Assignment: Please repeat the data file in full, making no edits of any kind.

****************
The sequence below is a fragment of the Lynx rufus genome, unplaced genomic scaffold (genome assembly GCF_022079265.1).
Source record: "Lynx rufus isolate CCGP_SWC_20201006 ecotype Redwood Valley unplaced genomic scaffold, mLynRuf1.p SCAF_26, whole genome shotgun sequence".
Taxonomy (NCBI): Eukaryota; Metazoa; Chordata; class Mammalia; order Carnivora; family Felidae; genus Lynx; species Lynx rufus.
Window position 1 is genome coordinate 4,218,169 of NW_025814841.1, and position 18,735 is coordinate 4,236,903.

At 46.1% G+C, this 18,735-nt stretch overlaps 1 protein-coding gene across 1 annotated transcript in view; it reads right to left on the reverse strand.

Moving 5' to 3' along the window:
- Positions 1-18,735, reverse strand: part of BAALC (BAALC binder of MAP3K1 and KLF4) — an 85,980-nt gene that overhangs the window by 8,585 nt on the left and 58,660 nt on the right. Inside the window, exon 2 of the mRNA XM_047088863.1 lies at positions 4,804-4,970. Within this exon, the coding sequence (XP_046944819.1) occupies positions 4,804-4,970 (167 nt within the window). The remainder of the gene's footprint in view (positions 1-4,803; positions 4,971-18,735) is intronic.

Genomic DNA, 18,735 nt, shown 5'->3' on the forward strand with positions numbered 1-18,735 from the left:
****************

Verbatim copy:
The sequence below is a fragment of the Lynx rufus genome, unplaced genomic scaffold (genome assembly GCF_022079265.1).
Source record: "Lynx rufus isolate CCGP_SWC_20201006 ecotype Redwood Valley unplaced genomic scaffold, mLynRuf1.p SCAF_26, whole genome shotgun sequence".
Taxonomy (NCBI): Eukaryota; Metazoa; Chordata; class Mammalia; order Carnivora; family Felidae; genus Lynx; species Lynx rufus.
Window position 1 is genome coordinate 4,218,169 of NW_025814841.1, and position 18,735 is coordinate 4,236,903.

At 46.1% G+C, this 18,735-nt stretch overlaps 1 protein-coding gene across 1 annotated transcript in view; it reads right to left on the reverse strand.

Moving 5' to 3' along the window:
- Positions 1-18,735, reverse strand: part of BAALC (BAALC binder of MAP3K1 and KLF4) — an 85,980-nt gene that overhangs the window by 8,585 nt on the left and 58,660 nt on the right. Inside the window, exon 2 of the mRNA XM_047088863.1 lies at positions 4,804-4,970. Within this exon, the coding sequence (XP_046944819.1) occupies positions 4,804-4,970 (167 nt within the window). The remainder of the gene's footprint in view (positions 1-4,803; positions 4,971-18,735) is intronic.

Genomic DNA, 18,735 nt, shown 5'->3' on the forward strand with positions numbered 1-18,735 from the left: